From The London Times:
Antony Flew was one of the best-known atheists of his generation but he finally repudiated the label. As an academic philosopher he subjected the question of God’s existence to careful, non-polemical analysis. When he declared himself a theist in his old age he annoyed many of his admirers — which might have been the intention. Antony Garrard Newton Flew was born in London in 1923 to a Methodist family. His father was president of the Methodist Conference for the one-year term and was active in other organisations including the World Council of Churches.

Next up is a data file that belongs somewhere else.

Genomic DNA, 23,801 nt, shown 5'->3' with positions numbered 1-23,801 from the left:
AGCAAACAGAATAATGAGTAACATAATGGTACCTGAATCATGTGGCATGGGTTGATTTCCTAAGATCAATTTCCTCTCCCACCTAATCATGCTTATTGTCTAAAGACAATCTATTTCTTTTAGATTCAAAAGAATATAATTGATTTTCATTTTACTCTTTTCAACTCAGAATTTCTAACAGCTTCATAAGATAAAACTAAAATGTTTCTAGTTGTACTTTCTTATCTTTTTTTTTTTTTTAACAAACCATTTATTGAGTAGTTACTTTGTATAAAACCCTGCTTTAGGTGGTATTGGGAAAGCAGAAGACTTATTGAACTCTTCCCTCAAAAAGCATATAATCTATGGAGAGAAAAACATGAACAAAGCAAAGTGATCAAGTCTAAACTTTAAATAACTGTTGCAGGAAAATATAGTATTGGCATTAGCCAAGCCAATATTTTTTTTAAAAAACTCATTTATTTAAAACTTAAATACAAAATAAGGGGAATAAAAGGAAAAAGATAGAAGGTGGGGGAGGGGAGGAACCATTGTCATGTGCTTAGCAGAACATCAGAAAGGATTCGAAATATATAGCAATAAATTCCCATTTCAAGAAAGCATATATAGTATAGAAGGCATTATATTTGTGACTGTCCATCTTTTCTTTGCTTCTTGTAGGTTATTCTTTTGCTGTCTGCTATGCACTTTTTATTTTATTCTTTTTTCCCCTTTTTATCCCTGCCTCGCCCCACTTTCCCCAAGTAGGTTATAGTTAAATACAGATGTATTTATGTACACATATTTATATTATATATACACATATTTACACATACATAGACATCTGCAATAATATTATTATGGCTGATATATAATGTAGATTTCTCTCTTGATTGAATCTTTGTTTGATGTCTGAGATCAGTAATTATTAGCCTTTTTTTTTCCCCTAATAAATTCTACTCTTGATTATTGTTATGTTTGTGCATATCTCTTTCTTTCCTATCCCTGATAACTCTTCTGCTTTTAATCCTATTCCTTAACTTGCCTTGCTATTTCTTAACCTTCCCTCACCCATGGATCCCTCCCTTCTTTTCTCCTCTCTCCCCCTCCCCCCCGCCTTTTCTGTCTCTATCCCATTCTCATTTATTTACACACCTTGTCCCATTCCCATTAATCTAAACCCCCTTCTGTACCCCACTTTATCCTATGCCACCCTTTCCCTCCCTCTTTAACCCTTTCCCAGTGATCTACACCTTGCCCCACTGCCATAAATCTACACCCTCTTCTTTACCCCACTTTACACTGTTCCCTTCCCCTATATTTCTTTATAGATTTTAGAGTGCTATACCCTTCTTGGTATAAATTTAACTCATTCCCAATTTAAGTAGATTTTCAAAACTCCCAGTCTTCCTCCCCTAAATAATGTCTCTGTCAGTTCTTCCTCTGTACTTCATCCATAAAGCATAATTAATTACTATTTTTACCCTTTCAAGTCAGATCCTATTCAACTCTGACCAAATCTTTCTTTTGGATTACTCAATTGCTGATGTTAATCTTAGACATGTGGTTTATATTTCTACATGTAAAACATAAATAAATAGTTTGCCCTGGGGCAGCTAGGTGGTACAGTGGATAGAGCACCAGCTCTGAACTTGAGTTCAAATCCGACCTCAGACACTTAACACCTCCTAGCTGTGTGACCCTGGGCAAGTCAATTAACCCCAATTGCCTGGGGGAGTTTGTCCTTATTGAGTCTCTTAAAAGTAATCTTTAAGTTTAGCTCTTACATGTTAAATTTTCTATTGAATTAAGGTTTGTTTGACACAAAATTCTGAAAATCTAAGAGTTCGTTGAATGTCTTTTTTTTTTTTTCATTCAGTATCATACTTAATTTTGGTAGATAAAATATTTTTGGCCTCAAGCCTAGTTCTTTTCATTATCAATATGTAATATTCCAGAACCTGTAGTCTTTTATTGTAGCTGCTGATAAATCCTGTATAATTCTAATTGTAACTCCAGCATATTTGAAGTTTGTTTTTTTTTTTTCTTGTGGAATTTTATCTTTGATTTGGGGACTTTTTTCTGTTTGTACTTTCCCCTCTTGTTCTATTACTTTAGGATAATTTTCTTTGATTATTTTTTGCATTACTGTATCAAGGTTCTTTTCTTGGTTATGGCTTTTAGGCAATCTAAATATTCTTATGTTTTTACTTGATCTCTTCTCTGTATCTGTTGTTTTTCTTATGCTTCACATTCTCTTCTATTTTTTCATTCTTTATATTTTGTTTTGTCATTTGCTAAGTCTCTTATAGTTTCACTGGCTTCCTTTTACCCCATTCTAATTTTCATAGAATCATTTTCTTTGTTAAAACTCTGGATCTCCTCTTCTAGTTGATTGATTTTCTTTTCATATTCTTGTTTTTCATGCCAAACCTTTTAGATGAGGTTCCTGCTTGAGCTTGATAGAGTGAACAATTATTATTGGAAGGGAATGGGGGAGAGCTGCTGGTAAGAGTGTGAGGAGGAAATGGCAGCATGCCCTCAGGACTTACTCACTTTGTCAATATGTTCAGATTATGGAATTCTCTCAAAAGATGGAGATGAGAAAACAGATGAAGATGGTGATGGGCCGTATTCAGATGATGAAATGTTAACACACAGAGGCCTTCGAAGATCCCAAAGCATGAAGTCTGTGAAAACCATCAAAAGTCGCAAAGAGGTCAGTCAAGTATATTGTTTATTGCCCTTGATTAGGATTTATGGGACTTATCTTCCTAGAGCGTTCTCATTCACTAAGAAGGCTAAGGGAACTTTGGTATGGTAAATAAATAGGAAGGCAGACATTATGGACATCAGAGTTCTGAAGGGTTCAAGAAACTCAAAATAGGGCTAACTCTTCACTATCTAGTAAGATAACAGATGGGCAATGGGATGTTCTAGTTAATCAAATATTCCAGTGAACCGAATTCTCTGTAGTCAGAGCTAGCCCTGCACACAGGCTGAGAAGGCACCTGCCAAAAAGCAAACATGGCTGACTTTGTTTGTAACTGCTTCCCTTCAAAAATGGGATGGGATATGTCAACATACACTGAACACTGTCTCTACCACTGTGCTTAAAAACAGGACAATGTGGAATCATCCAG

He was educated at St Faith’s School, Cambridge and then Kingswood School in Bath. At 15 he was struck by the incompatibility of divine omnipotence and the existence of evil, and lost his faith. He later identified this as the first step towards his career as a philosopher. His study of that subject was delayed by the war; he studied Japanese and served as an intelligence officer in the RAF. After the war he went to St John’s College, Oxford to read Greats, of which classical philosophy is a part. His interest in the philosophy of religion led him C. S. Lewis’s Socratic Club. He was impressed by the Christian apologist, calling him “an eminently reasonable man”. He was attracted, but not persuaded, by Lewis’s moral argument for God’s existence. He studied other traditional proofs for God’s existence, and developed his philosophical skills in opposition to them.